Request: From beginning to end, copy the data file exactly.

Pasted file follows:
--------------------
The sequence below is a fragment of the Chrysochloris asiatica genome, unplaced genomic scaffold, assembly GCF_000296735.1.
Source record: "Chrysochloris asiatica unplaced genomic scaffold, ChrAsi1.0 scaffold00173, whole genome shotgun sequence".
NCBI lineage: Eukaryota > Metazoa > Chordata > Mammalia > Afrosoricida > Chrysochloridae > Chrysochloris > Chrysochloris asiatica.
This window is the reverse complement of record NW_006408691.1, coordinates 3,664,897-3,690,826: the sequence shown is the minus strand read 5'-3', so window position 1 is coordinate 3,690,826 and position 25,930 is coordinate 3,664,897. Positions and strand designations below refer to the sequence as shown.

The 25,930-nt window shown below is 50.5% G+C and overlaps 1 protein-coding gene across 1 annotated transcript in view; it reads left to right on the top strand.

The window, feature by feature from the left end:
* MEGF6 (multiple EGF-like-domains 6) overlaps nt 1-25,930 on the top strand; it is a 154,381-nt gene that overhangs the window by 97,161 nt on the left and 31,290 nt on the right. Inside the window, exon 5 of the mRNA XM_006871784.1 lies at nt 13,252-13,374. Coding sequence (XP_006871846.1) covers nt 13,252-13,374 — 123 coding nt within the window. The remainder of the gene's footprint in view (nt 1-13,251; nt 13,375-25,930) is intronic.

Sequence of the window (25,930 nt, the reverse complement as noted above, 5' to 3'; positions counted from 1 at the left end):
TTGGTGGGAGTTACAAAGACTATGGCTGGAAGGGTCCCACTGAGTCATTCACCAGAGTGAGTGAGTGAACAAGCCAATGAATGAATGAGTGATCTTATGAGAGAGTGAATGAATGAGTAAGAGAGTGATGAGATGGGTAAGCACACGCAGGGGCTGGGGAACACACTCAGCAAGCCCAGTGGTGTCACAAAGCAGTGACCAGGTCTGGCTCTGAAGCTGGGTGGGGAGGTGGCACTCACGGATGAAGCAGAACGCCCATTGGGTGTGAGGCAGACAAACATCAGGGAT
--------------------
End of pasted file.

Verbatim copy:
The sequence below is a fragment of the Chrysochloris asiatica genome, unplaced genomic scaffold, assembly GCF_000296735.1.
Source record: "Chrysochloris asiatica unplaced genomic scaffold, ChrAsi1.0 scaffold00173, whole genome shotgun sequence".
NCBI lineage: Eukaryota > Metazoa > Chordata > Mammalia > Afrosoricida > Chrysochloridae > Chrysochloris > Chrysochloris asiatica.
This window is the reverse complement of record NW_006408691.1, coordinates 3,664,897-3,690,826: the sequence shown is the minus strand read 5'-3', so window position 1 is coordinate 3,690,826 and position 25,930 is coordinate 3,664,897. Positions and strand designations below refer to the sequence as shown.

The 25,930-nt window shown below is 50.5% G+C and overlaps 1 protein-coding gene across 1 annotated transcript in view; it reads left to right on the top strand.

The window, feature by feature from the left end:
* MEGF6 (multiple EGF-like-domains 6) overlaps nt 1-25,930 on the top strand; it is a 154,381-nt gene that overhangs the window by 97,161 nt on the left and 31,290 nt on the right. Inside the window, exon 5 of the mRNA XM_006871784.1 lies at nt 13,252-13,374. Coding sequence (XP_006871846.1) covers nt 13,252-13,374 — 123 coding nt within the window. The remainder of the gene's footprint in view (nt 1-13,251; nt 13,375-25,930) is intronic.

Sequence of the window (25,930 nt, the reverse complement as noted above, 5' to 3'; positions counted from 1 at the left end):
TTGGTGGGAGTTACAAAGACTATGGCTGGAAGGGTCCCACTGAGTCATTCACCAGAGTGAGTGAGTGAACAAGCCAATGAATGAATGAGTGATCTTATGAGAGAGTGAATGAATGAGTAAGAGAGTGATGAGATGGGTAAGCACACGCAGGGGCTGGGGAACACACTCAGCAAGCCCAGTGGTGTCACAAAGCAGTGACCAGGTCTGGCTCTGAAGCTGGGTGGGGAGGTGGCACTCACGGATGAAGCAGAACGCCCATTGGGTGTGAGGCAGACAAACATCAGGGAT